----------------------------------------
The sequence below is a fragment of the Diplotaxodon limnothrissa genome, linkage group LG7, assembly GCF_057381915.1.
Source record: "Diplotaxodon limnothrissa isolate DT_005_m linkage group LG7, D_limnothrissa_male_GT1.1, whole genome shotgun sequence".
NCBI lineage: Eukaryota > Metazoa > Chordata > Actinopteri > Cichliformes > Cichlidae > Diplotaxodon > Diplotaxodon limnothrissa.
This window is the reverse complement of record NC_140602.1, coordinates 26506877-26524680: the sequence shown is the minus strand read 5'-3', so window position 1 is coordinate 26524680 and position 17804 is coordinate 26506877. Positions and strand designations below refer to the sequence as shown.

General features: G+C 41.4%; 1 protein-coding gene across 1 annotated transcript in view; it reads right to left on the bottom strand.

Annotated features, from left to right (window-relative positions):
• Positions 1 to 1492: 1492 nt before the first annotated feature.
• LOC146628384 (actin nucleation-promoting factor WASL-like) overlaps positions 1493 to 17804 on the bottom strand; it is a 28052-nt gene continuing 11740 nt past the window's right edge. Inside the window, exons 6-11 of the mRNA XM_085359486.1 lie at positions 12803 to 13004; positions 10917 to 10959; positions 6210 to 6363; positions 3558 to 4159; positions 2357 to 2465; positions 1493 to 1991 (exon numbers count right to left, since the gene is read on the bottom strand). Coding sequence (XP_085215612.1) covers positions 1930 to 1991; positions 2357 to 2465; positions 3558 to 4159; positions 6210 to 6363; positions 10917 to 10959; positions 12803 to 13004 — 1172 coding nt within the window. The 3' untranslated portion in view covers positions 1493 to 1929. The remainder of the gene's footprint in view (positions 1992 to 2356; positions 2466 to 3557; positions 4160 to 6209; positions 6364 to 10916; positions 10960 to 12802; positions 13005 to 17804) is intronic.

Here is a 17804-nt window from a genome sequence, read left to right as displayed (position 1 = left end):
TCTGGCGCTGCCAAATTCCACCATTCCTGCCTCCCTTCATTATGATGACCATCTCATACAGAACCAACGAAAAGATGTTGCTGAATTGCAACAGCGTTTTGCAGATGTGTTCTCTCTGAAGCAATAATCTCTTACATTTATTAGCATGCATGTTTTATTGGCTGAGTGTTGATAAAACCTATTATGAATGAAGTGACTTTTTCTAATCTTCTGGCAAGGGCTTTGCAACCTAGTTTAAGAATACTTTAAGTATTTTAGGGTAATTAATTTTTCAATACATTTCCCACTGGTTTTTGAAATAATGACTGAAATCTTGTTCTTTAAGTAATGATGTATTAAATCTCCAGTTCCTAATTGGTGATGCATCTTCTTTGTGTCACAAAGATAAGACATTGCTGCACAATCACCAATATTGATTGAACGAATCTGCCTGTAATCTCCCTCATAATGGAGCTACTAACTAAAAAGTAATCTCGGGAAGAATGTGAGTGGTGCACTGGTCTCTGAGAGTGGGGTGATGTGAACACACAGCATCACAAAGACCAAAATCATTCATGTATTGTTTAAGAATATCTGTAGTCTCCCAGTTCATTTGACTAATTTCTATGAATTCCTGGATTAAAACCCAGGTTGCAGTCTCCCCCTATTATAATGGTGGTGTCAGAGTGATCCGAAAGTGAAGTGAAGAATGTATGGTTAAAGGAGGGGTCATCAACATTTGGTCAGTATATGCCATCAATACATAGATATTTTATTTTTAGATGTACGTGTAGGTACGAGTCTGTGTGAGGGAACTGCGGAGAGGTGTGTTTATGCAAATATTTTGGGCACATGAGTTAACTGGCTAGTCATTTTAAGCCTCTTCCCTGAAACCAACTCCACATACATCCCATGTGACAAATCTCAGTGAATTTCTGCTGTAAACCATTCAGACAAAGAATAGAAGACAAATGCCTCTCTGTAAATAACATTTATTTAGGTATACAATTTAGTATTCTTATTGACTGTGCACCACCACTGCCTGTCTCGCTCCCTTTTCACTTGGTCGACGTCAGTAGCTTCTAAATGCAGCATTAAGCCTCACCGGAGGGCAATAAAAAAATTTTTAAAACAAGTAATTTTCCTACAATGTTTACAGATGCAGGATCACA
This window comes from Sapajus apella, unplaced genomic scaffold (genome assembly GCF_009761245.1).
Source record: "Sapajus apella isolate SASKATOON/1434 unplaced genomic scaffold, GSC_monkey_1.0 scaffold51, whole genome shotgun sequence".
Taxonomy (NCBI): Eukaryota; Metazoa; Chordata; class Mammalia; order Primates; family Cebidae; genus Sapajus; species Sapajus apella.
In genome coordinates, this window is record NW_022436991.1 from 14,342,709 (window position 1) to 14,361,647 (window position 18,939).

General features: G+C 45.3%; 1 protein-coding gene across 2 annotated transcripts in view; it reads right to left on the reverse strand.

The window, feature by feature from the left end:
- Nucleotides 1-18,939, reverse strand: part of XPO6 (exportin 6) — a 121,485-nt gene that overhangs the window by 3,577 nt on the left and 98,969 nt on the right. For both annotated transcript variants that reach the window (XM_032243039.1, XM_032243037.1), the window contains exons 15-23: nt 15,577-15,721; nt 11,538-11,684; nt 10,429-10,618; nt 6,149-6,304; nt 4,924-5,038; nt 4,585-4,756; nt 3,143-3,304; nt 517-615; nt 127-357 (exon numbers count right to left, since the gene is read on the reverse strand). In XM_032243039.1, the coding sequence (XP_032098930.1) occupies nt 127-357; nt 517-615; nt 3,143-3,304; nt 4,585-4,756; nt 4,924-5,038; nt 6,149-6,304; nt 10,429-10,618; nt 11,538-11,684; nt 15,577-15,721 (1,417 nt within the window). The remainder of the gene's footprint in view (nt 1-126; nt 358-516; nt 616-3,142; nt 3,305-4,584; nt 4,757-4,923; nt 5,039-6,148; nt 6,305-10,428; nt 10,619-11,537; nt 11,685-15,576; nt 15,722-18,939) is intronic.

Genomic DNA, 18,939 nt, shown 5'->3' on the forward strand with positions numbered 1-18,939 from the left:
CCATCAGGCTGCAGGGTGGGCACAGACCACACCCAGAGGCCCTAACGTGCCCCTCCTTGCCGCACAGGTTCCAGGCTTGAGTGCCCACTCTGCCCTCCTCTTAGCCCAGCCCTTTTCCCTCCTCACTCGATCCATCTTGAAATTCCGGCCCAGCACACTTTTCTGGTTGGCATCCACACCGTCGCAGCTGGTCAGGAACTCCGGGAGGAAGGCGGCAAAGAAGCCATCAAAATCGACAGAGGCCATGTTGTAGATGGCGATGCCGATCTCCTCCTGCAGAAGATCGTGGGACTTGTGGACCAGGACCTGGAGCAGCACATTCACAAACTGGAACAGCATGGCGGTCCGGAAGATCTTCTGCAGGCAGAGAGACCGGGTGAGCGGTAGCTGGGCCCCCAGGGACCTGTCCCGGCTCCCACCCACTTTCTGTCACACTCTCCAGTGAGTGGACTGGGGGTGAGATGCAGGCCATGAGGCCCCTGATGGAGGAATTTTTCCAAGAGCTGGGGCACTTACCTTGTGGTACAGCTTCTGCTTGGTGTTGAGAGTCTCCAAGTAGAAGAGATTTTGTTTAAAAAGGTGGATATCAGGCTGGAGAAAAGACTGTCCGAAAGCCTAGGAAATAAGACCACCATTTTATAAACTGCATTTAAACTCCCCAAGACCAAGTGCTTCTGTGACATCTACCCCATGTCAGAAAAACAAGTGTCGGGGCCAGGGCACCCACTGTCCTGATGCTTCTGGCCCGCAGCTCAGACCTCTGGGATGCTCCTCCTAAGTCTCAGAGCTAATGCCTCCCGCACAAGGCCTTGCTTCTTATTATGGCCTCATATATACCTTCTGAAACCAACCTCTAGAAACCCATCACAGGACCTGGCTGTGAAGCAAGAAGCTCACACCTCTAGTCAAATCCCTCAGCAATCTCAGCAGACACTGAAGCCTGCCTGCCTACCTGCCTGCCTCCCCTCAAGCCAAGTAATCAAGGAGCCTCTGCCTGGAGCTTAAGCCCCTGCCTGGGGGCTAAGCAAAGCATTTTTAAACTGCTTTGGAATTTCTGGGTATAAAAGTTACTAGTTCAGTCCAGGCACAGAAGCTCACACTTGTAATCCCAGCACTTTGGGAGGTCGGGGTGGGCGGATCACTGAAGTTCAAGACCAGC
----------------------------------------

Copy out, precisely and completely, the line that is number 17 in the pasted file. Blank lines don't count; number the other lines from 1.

- Nucleotides 1-18,939, reverse strand: part of XPO6 (exportin 6) — a 121,485-nt gene that overhangs the window by 3,577 nt on the left and 98,969 nt on the right. For both annotated transcript variants that reach the window (XM_032243039.1, XM_032243037.1), the window contains exons 15-23: nt 15,577-15,721; nt 11,538-11,684; nt 10,429-10,618; nt 6,149-6,304; nt 4,924-5,038; nt 4,585-4,756; nt 3,143-3,304; nt 517-615; nt 127-357 (exon numbers count right to left, since the gene is read on the reverse strand). In XM_032243039.1, the coding sequence (XP_032098930.1) occupies nt 127-357; nt 517-615; nt 3,143-3,304; nt 4,585-4,756; nt 4,924-5,038; nt 6,149-6,304; nt 10,429-10,618; nt 11,538-11,684; nt 15,577-15,721 (1,417 nt within the window). The remainder of the gene's footprint in view (nt 1-126; nt 358-516; nt 616-3,142; nt 3,305-4,584; nt 4,757-4,923; nt 5,039-6,148; nt 6,305-10,428; nt 10,619-11,537; nt 11,685-15,576; nt 15,722-18,939) is intronic.